Account’s Receivable: The Challenge of a Small Practice

I believe that out of the many challenges a small law practice faces, the collection of accounts receivable is probably one of the highest priorities. We have heard the adage “Cash is king.” It applies to any business, especially to a small law practice. In a perfect world, the client would come to our office with sufficient funds to pay for the legal services required to solve his legal problem. In my experience, many clients are able to support the initial retainer (whatever the amount) but once you get to the third or fourth month in the legal process, the clients’ cash flow begins to thin out.

What do you do in this case?

Do you drop your client after you have established an attorney-client relationship and he is relying on you to solve his issue? It is not easy to do. Do you lower your fees to accommodate this client’s financial ability to pay? Possibly; but this option creates another set of problems which come with the lack of consistency in your billing practices. I have not found a solution for this issue. But the way I have handled this is to establish a monthly budget for the client and discuss what he can expect to pay in legal services on a monthly basis during the course of the representation.


Two reasons why I try to arrive at a legal budget for the client:

First, the client needs to have an understanding on how much revenue he must generate to pay for the legal services or to seek another source of financing. Second, for the firm’s cash flow purposes, I need to know whether the client is able to pay a certain monthly amount to maintain the legal services for the time period needed to resolve the issue. I rather the client tell me that he can’t afford $3,000 per month but he can afford $2,000. For a small law practice a $2,000 check is more valuable than a $3,000 invoice. Hence, “budget billing” for a small practice makes financial sense.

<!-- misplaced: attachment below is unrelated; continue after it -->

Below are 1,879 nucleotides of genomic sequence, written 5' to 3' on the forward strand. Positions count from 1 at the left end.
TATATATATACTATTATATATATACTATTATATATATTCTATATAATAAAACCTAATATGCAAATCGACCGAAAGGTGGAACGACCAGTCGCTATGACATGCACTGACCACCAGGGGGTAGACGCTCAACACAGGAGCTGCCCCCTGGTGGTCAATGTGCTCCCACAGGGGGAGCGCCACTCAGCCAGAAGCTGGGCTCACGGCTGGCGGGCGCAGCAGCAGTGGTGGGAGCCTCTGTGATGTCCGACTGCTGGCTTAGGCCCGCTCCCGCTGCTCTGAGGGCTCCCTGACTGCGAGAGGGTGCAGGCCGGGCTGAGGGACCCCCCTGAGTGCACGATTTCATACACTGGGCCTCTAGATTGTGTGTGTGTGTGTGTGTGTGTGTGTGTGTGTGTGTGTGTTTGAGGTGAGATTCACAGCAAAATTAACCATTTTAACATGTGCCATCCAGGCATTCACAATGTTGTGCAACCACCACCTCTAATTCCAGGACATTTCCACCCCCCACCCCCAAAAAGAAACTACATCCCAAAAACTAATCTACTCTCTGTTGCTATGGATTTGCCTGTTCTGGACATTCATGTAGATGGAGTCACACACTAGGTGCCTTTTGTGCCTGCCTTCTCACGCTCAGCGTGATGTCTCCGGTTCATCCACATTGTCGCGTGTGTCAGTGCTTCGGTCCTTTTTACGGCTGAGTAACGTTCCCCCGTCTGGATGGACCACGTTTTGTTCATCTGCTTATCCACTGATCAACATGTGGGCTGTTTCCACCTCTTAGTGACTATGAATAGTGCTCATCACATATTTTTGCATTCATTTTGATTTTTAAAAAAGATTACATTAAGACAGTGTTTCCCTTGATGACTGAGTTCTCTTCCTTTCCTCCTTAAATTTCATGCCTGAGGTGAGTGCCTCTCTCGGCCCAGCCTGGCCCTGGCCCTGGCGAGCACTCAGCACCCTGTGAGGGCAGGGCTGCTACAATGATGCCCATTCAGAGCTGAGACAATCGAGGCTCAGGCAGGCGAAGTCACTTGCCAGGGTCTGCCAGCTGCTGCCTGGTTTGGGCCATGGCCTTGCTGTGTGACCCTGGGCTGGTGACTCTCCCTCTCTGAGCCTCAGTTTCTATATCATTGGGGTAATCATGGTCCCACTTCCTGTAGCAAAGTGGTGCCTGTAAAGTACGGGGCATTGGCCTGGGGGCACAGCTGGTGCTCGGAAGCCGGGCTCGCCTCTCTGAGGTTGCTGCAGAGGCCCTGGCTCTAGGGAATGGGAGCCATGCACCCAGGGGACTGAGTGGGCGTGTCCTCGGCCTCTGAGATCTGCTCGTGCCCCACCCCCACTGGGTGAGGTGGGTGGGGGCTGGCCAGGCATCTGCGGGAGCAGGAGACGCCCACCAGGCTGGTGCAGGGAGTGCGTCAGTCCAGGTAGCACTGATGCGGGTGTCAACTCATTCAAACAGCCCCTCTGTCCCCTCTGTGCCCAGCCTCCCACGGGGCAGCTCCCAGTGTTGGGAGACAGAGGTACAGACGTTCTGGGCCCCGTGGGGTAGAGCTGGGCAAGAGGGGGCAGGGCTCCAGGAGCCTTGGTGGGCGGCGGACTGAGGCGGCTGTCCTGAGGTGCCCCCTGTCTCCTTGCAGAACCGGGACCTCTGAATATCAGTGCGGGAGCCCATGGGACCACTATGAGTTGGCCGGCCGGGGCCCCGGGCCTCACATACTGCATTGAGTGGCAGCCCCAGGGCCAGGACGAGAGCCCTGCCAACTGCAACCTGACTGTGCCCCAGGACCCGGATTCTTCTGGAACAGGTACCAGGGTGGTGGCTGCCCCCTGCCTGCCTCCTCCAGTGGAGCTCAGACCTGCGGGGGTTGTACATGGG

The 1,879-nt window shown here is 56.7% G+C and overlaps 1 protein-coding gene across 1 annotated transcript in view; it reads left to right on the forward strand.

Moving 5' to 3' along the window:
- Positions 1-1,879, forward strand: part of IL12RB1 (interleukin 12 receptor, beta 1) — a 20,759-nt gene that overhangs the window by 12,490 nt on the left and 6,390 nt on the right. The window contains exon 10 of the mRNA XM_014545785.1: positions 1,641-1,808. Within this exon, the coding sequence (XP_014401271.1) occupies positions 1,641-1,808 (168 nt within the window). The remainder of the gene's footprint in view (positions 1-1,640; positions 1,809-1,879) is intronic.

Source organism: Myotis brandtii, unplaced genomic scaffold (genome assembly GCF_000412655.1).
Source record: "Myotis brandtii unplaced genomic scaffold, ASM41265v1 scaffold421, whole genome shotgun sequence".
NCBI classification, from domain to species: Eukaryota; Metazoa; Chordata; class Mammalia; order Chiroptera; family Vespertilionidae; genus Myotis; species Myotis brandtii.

There are times, due to litigation activity, that the client’s invoice exceeds the budgeted amount. In this case, I ask the client to pay the budgeted amount and “float” the balance to the next month. The client appreciates the gesture and is more likely to pay the bill. Understanding how the client earns his income is important in developing the “budget billing” approach. I believe that open communication and sensitivity to the client’s financial situation will generate faster payments to your outstanding invoices.